Beerman, the first-place finisher on Election Day, easily won a second term on the City Council. Worel and Gerber captured the other two City Council seats. A swearing-in ceremony is planned in early January.

"For me, it felt like a vote of confidence that Park City residents agreed with the messaging I’m putting out there," Beerman said about his victory shortly after the election, adding, "It’s a vote of confidence for the Council’s priorities."

5. A historic collapse

Early on May 8, with no known witnesses, a historic collapse occurred in Deer Valley.

The hulking derrick of the Daly West Mine, one of the most visible remnants of Park City’s silver-mining heyday, toppled to the ground. The steel derrick was 85 feet tall and was built sometime after 1912. It is situated outside the Montage Deer Valley and close to the Deer Valley Resort ski slopes.

The derrick — which is located at the top of the shaft of the Daly West Mine — was left horizontal on the ground afterward. It was one of the most dramatic scenes involving one of Park City’s mining-era relics in years. A fence had been built around the site prior to the collapse in order to keep people away from the derrick, sometimes referred to as a head frame, and caution tape was put around the site afterward.

Investigators indicated the shaft of the Daly West Mine started to cave in on the sides. The derrick collapsed as a result of the shaft caving in, they said. The Jordanelle Special Service District, a Wasatch County water provider, owns the shaft. City Hall and the owner quickly engaged in discussions about the future of the site.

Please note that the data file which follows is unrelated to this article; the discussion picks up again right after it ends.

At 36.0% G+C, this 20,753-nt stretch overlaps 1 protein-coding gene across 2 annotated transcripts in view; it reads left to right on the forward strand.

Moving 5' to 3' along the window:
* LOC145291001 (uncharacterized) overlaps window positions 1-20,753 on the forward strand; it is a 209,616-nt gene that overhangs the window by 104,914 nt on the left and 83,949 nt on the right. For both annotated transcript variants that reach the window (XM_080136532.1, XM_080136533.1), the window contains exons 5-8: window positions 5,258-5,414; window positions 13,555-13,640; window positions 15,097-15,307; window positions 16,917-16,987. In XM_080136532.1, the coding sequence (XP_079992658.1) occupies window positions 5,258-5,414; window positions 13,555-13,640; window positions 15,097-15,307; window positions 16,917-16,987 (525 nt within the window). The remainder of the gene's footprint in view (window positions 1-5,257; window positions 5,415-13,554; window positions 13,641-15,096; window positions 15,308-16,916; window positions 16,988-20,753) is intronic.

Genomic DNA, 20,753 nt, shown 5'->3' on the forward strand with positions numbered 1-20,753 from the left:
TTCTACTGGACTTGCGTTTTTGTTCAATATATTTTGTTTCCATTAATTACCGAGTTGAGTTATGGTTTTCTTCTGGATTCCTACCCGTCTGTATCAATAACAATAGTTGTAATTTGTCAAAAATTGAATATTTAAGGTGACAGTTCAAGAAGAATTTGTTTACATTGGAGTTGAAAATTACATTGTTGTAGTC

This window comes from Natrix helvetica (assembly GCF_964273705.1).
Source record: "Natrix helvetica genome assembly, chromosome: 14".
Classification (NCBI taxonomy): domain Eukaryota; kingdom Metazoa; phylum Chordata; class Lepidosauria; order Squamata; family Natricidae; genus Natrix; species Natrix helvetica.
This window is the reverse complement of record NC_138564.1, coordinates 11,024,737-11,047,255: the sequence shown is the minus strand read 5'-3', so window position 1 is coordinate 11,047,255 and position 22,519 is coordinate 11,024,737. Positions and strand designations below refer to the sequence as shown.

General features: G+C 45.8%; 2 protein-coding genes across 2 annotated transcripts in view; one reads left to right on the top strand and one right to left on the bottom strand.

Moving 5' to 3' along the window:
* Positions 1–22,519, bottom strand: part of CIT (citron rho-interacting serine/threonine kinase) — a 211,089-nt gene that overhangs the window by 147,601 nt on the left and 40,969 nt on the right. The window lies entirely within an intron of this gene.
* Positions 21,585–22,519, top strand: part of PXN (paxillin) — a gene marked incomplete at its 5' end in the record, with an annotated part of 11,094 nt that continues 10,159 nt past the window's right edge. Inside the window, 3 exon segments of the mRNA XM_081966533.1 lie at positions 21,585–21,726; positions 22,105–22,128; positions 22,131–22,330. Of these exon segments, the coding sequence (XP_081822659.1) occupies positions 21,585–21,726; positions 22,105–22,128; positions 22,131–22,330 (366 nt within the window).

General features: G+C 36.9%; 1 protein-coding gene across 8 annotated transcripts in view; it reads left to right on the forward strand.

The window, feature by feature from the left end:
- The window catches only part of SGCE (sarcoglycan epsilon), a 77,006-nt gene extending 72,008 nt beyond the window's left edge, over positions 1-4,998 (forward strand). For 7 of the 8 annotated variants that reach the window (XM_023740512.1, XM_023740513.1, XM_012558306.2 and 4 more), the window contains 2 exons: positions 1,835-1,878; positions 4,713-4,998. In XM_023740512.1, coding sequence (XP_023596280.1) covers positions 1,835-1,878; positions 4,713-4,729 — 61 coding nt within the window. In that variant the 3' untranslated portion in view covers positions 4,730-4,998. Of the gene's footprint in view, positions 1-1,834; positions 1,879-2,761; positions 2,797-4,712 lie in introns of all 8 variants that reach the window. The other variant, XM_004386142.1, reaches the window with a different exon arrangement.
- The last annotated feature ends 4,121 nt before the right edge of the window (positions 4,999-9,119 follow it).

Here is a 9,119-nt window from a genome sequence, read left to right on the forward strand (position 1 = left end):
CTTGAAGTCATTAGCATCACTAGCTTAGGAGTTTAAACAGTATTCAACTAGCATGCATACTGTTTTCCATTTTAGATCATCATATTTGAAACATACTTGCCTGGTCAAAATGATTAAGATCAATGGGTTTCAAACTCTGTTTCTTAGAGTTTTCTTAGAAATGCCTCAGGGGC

But the collapse seemed to have even deeper meaning in a community where history is revered. Park City has long touted the mining era as something that separates it from some other mountain resorts, and the remnants of the mining days are popular places for hikes and snapshots.

"We lost a big part of our mining history, our physical representation of it," Sandra Morrison, the executive director of the Park City Museum, said.

The community’s dedication to preservation was questioned afterward. Tom Clyde, who was once the Park City attorney and is now a Park Record columnist, told the Park City Council other mining-era sites could be lost as a result of deterioration. The mining history of Park City is "what makes us unique," Clyde said as he addressed the elected officials.